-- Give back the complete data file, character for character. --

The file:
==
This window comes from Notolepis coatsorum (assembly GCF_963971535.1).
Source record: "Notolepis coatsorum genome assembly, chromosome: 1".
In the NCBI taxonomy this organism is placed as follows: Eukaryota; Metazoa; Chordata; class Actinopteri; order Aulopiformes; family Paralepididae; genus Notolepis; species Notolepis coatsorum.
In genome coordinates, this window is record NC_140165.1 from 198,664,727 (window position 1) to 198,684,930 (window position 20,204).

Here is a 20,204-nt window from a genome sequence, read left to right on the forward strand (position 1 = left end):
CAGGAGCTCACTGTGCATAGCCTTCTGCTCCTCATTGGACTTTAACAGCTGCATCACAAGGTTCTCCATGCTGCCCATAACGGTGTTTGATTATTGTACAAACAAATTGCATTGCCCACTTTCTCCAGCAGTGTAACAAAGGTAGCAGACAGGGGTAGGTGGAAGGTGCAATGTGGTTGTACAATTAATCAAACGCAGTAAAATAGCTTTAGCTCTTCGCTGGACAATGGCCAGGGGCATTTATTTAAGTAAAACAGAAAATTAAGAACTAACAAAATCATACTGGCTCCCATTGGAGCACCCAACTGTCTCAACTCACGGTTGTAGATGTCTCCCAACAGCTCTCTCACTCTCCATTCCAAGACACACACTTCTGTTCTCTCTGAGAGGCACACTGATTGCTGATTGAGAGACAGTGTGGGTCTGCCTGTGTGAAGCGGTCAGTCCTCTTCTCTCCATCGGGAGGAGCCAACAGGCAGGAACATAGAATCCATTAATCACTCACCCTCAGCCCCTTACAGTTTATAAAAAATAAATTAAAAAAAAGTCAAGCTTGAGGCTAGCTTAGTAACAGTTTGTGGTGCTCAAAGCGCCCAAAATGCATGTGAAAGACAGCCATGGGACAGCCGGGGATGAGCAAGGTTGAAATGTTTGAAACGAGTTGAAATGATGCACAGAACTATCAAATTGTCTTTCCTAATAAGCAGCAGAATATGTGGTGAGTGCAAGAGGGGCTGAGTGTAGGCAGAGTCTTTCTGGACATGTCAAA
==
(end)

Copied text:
This window comes from Notolepis coatsorum (assembly GCF_963971535.1).
Source record: "Notolepis coatsorum genome assembly, chromosome: 1".
In the NCBI taxonomy this organism is placed as follows: Eukaryota; Metazoa; Chordata; class Actinopteri; order Aulopiformes; family Paralepididae; genus Notolepis; species Notolepis coatsorum.
In genome coordinates, this window is record NC_140165.1 from 198,664,727 (window position 1) to 198,684,930 (window position 20,204).

Here is a 20,204-nt window from a genome sequence, read left to right on the forward strand (position 1 = left end):
CAGGAGCTCACTGTGCATAGCCTTCTGCTCCTCATTGGACTTTAACAGCTGCATCACAAGGTTCTCCATGCTGCCCATAACGGTGTTTGATTATTGTACAAACAAATTGCATTGCCCACTTTCTCCAGCAGTGTAACAAAGGTAGCAGACAGGGGTAGGTGGAAGGTGCAATGTGGTTGTACAATTAATCAAACGCAGTAAAATAGCTTTAGCTCTTCGCTGGACAATGGCCAGGGGCATTTATTTAAGTAAAACAGAAAATTAAGAACTAACAAAATCATACTGGCTCCCATTGGAGCACCCAACTGTCTCAACTCACGGTTGTAGATGTCTCCCAACAGCTCTCTCACTCTCCATTCCAAGACACACACTTCTGTTCTCTCTGAGAGGCACACTGATTGCTGATTGAGAGACAGTGTGGGTCTGCCTGTGTGAAGCGGTCAGTCCTCTTCTCTCCATCGGGAGGAGCCAACAGGCAGGAACATAGAATCCATTAATCACTCACCCTCAGCCCCTTACAGTTTATAAAAAATAAATTAAAAAAAAGTCAAGCTTGAGGCTAGCTTAGTAACAGTTTGTGGTGCTCAAAGCGCCCAAAATGCATGTGAAAGACAGCCATGGGACAGCCGGGGATGAGCAAGGTTGAAATGTTTGAAACGAGTTGAAATGATGCACAGAACTATCAAATTGTCTTTCCTAATAAGCAGCAGAATATGTGGTGAGTGCAAGAGGGGCTGAGTGTAGGCAGAGTCTTTCTGGACATGTCAAA